All About Zinc: How to Fit It into a Gluten-Free Diet


This trace mineral is essential to good health.

Photo by thinkstock/istock/vroeva

“Well, he’s low in zinc,” the doctor said as he thumbed through the overstuffed binder holding my son’s medical records. I had consulted this doctor, known as a medical detective, for help with my son’s numerous health issues—food allergies, developmental delays, slow growth, picky eating and more. “His zinc level definitely needs to be corrected first thing,” he said.

It turned out that both my children were deficient in zinc, a trace mineral critical for healthy growth and development, skin integrity, attention, immunity and appetite. “There’s a clear link between low zinc levels and growth hormone deficiency,” the doctor added, touching on one of the problems my too-small-for-her-age daughter had been struggling with for years.

An Essential Mineral

“Zinc is involved in numerous pathways responsible for cell structure and regulation. It’s needed for normal growth, taste acuity, wound healing and for immune, neurological and reproductive health. It also protects again excess free radical formation and inflammation,” says registered dietitian Geri Brewster, RD, MPH, CDN of Mount Kisco, New York. “Studies show that zinc can reduce the duration of colds and prevent upper respiratory infections. Zinc supplementation in people with cirrhosis helps liver function and glucose tolerance. It’s important for prostate health and thyroid support.” It’s also critical for overall gut health.

“Zinc is important to the integrity of the gastrointestinal tract. If you’re low in zinc, you have increased intestinal permeability, called leaky gut, which increases gut inflammation and compromises the immune system,” Brewster says.

Eat Your Zinc

The best way to get zinc, of course, is through your diet. However, there’s so little zinc in any single food that a varied menu is essential to obtaining adequate amounts. Best food sources include beef, chicken, turkey, oysters, shellfish, shrimp, cashews, quinoa and fortified foods (conventional breakfast cereals, breads and baked goods). Most gluten-free products aren’t fortified, which puts those who eat gluten-free at greater risk for zinc deficiency, especially if they have absorption issues like celiac disease. Vegetarians and vegans are also at risk—foods richest in zinc are meat and seafood, and many plant sources contain phytates, which inhibit zinc absorption. Others at risk are those with stressed immune, neurological or reproductive systems, those with poor circulation and those with impaired wound healing.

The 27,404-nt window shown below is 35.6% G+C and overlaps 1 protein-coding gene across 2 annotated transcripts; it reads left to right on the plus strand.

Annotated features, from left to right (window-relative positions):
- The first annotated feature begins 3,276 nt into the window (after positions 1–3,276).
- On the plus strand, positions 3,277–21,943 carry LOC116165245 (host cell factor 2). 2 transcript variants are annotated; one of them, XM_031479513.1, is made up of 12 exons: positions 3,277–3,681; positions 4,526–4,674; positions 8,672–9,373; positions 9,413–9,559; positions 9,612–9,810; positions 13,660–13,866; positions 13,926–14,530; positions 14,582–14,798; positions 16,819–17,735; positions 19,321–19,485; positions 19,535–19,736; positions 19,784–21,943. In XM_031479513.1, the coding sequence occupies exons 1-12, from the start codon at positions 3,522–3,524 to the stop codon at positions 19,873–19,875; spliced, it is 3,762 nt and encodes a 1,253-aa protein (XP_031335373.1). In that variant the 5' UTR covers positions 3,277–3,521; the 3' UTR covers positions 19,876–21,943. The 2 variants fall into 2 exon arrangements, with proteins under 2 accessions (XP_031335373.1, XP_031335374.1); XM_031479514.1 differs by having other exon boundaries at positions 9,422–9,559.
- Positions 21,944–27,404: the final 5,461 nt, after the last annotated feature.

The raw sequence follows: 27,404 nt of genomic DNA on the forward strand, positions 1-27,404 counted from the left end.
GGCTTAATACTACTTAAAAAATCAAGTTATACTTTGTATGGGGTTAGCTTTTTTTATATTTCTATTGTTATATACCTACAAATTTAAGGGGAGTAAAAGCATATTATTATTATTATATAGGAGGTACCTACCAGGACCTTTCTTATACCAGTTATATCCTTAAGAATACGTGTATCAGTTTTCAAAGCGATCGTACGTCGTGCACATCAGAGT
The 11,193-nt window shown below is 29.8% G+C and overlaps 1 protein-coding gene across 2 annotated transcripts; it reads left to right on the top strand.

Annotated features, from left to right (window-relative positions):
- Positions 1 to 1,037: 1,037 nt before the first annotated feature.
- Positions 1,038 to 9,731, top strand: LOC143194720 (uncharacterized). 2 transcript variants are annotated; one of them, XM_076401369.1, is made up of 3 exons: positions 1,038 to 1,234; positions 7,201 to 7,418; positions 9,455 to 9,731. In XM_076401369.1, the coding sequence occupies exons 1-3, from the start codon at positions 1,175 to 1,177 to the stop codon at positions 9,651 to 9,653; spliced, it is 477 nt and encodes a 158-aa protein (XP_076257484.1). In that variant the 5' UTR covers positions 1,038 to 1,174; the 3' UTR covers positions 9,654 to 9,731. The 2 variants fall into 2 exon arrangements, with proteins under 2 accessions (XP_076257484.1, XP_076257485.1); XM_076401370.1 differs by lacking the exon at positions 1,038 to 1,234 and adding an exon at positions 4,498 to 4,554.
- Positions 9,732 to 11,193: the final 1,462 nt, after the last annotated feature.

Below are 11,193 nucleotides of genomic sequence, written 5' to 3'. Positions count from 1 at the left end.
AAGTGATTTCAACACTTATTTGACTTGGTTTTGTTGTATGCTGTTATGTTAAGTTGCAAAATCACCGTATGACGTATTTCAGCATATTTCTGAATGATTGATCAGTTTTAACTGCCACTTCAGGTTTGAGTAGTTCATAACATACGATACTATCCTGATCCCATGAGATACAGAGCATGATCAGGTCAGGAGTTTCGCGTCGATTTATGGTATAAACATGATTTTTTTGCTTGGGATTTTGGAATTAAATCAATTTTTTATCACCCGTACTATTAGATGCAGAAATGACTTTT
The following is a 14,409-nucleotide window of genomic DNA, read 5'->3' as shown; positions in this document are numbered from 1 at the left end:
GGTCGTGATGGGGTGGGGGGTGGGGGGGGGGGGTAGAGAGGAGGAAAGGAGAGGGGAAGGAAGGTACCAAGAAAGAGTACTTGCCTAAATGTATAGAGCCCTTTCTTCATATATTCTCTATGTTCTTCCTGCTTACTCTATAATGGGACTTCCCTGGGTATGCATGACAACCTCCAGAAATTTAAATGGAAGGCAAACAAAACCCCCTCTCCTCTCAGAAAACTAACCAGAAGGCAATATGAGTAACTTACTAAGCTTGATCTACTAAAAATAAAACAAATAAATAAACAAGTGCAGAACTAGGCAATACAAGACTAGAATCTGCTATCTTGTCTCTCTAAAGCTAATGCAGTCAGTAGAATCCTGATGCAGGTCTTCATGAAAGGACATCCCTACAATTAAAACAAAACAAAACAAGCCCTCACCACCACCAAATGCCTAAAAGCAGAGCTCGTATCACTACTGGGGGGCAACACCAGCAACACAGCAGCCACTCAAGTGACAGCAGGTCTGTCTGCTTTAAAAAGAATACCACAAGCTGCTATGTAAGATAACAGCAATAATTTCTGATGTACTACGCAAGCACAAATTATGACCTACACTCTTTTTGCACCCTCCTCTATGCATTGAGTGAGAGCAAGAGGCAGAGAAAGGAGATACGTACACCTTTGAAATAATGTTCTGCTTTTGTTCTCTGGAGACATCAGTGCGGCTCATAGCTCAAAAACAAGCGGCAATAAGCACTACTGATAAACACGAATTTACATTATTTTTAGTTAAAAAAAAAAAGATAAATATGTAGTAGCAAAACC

All this makes zinc an excellent candidate for supplementation. A physician who specializes in nutrition or a savvy dietitian-nutritionist can test your blood level and assess your diet to determine your need for a zinc supplement and the proper dosage.

“Zinc is considered safe in amounts that don’t exceed 40mg a day for adults. Higher doses for extended periods might decrease copper levels and lead to anemia,” says Brewster.

I learned the hard way that you can be deficient in this key nutrient even when you’re eating adequate food sources. Both my kids are gluten sensitive and have malabsorption issues, a set up for zinc deficiency. Although “just go gluten-free” is the sole prescription for celiac disease and gluten sensitivity, nutritional deficiencies should always be assessed and addressed.

A few months into giving my children zinc supplements and making sure they were eating adequate food sources of zinc, I could no longer call them picky eaters. They were fighting over octopus sushi and my son was asking me to take him to the salad place for a salad. At her six-month visit to the endocrinologist, my daughter’s growth hormone level had increased—and more importantly, she had actually grown.

Consult a knowledgeable dietitian or physician about supplements and proper dosages.

Freelance writer Kirstin Boncher blogs at and